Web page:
When Plants Get Metal

©Maki Naro

There's a common saying that "Nature finds a way."

And it's true. During our short stint here on Earth, humans have tested nature's ingenuity time and time again. We have also learned to reap the benefits of natures odder evolutionary adaptations to environmental messes (both man-made and natural).

The process of phytoremediation uses a plant's ability to remove contaminants from the soil in situations where other methods would be too infeasible. If the term sounds familiar, you may remember it from the tumbleweed comic a while back, where scientists had suggested using the invasive shrub's propensity for absorbing uranium as a way to clean up contaminated military firing ranges. While all plants absorb nutrients and minerals, some species of plants, dubbed hyperaccumulators, absorb far more dangerous metals at a much greater quantity than others.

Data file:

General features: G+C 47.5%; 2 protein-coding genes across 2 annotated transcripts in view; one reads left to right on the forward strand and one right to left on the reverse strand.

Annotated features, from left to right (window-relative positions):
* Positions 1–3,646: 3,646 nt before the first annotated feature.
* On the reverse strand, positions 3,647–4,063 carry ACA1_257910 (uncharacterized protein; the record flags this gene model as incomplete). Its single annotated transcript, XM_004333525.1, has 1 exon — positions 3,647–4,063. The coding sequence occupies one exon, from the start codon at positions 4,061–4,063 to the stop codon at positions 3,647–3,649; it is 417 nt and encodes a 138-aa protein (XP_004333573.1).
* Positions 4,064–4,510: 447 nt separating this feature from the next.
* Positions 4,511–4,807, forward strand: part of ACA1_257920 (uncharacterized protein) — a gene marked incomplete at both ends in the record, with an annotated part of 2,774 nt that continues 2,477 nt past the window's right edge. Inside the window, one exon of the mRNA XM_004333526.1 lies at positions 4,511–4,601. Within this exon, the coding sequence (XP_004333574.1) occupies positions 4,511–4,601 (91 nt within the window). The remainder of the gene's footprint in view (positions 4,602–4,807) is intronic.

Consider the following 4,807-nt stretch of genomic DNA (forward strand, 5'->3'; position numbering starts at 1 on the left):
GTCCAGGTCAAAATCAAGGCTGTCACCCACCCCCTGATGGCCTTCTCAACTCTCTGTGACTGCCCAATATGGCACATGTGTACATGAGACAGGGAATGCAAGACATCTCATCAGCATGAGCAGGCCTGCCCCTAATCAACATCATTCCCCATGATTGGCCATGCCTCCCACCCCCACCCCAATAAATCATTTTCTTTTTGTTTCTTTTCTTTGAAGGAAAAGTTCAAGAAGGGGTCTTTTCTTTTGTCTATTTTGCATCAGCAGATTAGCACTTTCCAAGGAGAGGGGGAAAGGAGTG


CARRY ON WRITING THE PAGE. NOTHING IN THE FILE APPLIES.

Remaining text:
In the next comic, we'll take a look at some of these hard working plants, and how scientists are using them to clean up our messes around the world (and maybe make some cash in the process!)